In pictures: Gaza’s strawberry harvest
For Gaza’s strawberry farmers, harvesting season has become a source of pride. Every year, the strawberry harvesting season starts in November and lasts for a few months until the end of March, and many rely on it for their income. The start of the season is a time of immense joy for farmers because after planting the seeds in September, they patiently wait for months for the strawberries to grow to their full potential. The farmers come back to acres of fruiting plants, and juicy, vibrant strawberries. (All photos by Ahmed El Danaf)
In Gaza, many refer to strawberries as ‘red gold’. Farming in the besieged Gaza Strip is not easy, particularly as workers are up against plenty of obstacles and challenges imposed by Israel. Gaza, which has been under an Israeli land, sea, and air blockade for over 15 years, faces numerous restrictions, which impact the daily lives of residents and labourers. One of the main restrictions that have been imposed by Israel is limits on some types of fertiliser that farmers use, as they are considered "dual usage items".
Growing strawberries takes a lot of resources and manpower, making it a highly-prized crop. In particular, strawberries require a large quantity of water, which can be a challenge given Israel’s restrictions on water for people in Gaza. As a result of the restrictions, Gaza has been facing a water pollution crisis for several years, which has been made worse because much farmland is close to contaminated seawater. According to the Geneva-based Euro-Med Human Rights Monitor, 97 percent of water in Gaza is contaminated. Many farmers are forced to pay large sums of money for irrigation, making the farming process more expensive. As a result, some farmers now grow crops that don’t need as much water as strawberries, such as green peppers.
“I feel proud that Gaza can produce strawberries of this high quality despite all of the obstacles we face because of the blockade,” says Munier Hamdouna, a 66-year-old farmer who has been in the industry for over 40 years. Hamdouna says that farmers would once export the strawberries to countries around Europe because of their high quality. But now, because Israel restricts the flow of goods in and out of Gaza, farmers are only allowed to export their strawberries to the occupied West Bank and East Jerusalem. Israel has prevented farmers in Gaza from exporting strawberries to Europe for seven years, which farmers say has taken a huge toll on their livelihoods and caused significant financial losses.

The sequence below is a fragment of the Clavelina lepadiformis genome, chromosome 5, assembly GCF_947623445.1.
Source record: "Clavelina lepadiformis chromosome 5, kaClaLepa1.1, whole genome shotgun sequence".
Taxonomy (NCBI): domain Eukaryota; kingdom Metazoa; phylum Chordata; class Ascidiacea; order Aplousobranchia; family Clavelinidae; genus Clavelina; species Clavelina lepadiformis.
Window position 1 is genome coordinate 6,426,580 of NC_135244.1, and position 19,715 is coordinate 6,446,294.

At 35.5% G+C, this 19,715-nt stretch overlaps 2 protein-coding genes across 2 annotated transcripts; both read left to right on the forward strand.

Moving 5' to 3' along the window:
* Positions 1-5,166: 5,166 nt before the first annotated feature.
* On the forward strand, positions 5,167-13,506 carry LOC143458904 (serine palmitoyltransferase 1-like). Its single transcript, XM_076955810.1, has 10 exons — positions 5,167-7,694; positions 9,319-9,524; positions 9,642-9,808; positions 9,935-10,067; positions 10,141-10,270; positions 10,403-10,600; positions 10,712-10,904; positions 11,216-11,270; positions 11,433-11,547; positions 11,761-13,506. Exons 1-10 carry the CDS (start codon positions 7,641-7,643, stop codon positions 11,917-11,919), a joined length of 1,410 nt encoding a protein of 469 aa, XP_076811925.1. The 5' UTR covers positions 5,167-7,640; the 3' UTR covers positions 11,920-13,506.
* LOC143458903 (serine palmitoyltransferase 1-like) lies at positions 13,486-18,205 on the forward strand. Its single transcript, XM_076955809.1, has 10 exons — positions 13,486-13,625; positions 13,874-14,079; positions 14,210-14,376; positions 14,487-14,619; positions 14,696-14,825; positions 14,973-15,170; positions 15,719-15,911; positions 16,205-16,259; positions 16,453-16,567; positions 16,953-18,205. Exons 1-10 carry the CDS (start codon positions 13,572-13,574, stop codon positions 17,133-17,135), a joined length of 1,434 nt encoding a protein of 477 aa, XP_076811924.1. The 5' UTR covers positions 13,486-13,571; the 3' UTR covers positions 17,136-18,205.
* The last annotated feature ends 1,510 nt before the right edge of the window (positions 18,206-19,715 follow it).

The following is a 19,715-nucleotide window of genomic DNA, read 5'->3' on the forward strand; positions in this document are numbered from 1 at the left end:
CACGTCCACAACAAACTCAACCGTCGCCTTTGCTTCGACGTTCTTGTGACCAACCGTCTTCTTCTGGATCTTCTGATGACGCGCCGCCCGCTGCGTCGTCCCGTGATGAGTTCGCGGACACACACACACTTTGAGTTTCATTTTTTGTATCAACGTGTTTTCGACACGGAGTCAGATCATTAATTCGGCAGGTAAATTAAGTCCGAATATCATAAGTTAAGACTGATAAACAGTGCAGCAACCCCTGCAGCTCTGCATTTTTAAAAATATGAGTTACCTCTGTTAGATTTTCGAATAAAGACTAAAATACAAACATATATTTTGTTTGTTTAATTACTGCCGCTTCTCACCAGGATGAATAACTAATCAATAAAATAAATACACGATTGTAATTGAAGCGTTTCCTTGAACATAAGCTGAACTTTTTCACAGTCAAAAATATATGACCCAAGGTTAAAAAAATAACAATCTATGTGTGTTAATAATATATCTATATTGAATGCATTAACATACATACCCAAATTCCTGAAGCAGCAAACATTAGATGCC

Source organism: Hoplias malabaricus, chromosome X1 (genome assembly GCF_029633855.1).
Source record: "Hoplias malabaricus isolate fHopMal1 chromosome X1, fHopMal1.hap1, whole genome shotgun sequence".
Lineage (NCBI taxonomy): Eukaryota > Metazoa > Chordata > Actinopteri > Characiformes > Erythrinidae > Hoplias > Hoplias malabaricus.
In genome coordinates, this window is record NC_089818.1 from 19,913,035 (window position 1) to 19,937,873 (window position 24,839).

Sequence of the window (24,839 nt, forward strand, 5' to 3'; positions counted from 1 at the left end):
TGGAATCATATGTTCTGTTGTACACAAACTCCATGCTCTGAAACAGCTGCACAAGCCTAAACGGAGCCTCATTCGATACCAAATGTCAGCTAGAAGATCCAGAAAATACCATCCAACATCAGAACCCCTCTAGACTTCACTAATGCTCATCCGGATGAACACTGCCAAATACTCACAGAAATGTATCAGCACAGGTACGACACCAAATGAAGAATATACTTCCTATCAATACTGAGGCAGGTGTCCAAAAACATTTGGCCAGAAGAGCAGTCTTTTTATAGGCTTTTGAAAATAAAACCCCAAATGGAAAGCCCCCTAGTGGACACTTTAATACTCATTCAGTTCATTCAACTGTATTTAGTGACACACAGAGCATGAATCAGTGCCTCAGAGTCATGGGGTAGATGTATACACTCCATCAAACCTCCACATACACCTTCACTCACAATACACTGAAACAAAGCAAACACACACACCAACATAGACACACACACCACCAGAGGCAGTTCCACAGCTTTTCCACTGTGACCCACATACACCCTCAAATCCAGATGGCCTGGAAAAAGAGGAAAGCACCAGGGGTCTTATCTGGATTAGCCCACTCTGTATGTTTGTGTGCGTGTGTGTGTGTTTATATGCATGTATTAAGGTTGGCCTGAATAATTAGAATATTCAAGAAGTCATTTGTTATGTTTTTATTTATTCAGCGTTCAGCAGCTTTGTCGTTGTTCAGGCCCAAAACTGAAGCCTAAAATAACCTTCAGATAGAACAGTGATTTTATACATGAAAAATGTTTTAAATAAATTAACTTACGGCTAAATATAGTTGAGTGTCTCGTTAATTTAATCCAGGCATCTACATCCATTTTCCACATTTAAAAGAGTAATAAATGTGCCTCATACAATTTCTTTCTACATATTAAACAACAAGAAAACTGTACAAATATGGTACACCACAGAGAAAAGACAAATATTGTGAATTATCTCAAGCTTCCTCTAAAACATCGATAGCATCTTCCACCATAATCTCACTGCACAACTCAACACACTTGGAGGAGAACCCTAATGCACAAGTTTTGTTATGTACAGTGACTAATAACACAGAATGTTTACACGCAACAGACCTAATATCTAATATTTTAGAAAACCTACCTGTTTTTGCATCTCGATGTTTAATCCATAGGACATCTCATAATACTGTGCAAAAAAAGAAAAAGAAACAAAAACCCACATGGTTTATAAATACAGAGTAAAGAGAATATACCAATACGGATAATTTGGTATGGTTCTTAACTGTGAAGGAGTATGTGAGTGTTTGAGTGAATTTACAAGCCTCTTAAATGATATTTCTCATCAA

In the last few years, due to changes in the climate, strawberry picking has been peaking in January, whereas traditionally December was the busiest month.
One of the most fertile regions for strawberry farming is Beir Lahia, located in the north of Gaza.
Strawberry picking in Gaza provides part-time employment for hundreds of people, but it is hard work, with long hours and low pay. Mohamed Omar, a 23-year-old father of three has been working as a strawberry picker for six years. He starts work at 6 am and carries on until 3 pm for which he earns 40 Israeli Shekels ($11) a day.
Despite difficult economic conditions, many of Gaza’s strawberry farmers are proud of their achievements and ability to grow and sell high-quality produce. In years when they have a good harvest and there is a surplus of strawberries, people will buy large crates and use them to make jams or juice. For farmers in Gaza, the start of the harvest season is marked with celebrations, as it represents a new opportunity for earning an income and a sign that their hard work is paying off.
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